# 3.14. Jitter and shimmer#

The speech production system is not a rigid, mechanical machine, but composed of an assortment of soft-tissue components. Therefore, although parts of a speech signal might seem stationary, there are always small fluctuations in it, as vocal fold oscillation is not exactly periodic. Variations in signal frequency and amplitude are called jitter and shimmer, respectively. Jitter and shimmer are acoustic characteristics of voice signals, and they are caused by irregular vocal fold vibration. They are perceived as roughness, breathiness, or hoarseness in a speaker’s voice. All natural speech contains some level of jitter and shimmer, but measuring them is a common way to detect voice pathologies. Personal habits such as smoking or alcohol consumption might increase the level of jitter and shimmer in voice. However, many other factors can have an effect as well, such as loudness of voice, language, or gender. As jitter and shimmer represent individual voice characteristics that humans might use to recognize familiar voices, these measures could even be useful for speaker recognition systems.

There are several different ways to measure jitter and shimmer. For instance, when detecting voice disorders, they are measured as percentages of the average period, where values above certain thresholds are potentially related to pathological voices. Jitter and shimmer are most clearly detected from long, sustained vowels.

A commonly used jitter value is the absolute jitter. This measure expresses the average absolute difference between consecutive periods.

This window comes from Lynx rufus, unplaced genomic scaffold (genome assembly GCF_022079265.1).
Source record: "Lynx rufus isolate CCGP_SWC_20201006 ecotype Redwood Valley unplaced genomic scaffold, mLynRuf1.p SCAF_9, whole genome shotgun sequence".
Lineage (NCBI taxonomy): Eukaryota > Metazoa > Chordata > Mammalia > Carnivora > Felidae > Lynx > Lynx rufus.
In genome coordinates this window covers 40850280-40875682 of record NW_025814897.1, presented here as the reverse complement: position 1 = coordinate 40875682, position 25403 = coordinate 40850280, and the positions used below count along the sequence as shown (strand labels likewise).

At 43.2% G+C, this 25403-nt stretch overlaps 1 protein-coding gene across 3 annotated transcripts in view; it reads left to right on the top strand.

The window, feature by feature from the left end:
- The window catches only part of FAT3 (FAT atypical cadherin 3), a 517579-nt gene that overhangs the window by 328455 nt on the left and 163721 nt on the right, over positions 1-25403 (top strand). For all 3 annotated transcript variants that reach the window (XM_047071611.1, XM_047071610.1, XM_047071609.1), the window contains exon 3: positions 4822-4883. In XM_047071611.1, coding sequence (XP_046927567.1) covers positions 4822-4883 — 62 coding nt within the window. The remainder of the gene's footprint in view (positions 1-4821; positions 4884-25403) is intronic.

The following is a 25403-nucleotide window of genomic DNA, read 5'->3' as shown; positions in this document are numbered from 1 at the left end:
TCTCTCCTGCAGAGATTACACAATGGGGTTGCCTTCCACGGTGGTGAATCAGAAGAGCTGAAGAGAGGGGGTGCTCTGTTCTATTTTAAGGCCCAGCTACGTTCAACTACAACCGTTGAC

$Jitter(absolute) = \frac{1}{N-1}\sum_{i=1}^{N-1}\|T_i-T_{i+1}\|$

where Ti are the extracted F0 period lengths and N is the number of extracted F0 periods.

When this is divided by the average period, another common measure, relative jitter, is obtained.

$Jitter(relative) = \frac{\frac{1}{N-1}\sum_{i=1}^{N-1}\|T_i-T_{i+1}\|}{\frac{1}{N}\sum_{i=1}^{N}T_i}$

where Ti are the extracted F0 period lengths and N is the number of extracted F0 periods.

A commonly used shimmer value, here Shimmer(dB), expresses the average absolute base-10 logarithm of the difference between the amplitudes of consecutive periods multiplied by 20.

$Shimmer(dB) = \frac{1}{N-1}\sum_{i=1}^{N-1}\|20\log(A_{i+1}/A_i)\|$

where Ai are the extracted peak-to-peak amplitude data and N is the number of extracted fundamental frequency periods.

Relative shimmer expresses the average absolute difference between the amplitudes of consecutive periods divided by the average amplitude.

$Shimmer(relative) = \frac{\frac{1}{N-1}\sum_{i=1}^{N-1}\|A_i-A_{i+1}\|}{\frac{1}{N}\sum_{i=1}^{N}A_i}$

where Ai are the extracted peak-to-peak amplitude data and N is the number of extracted fundamental frequency periods.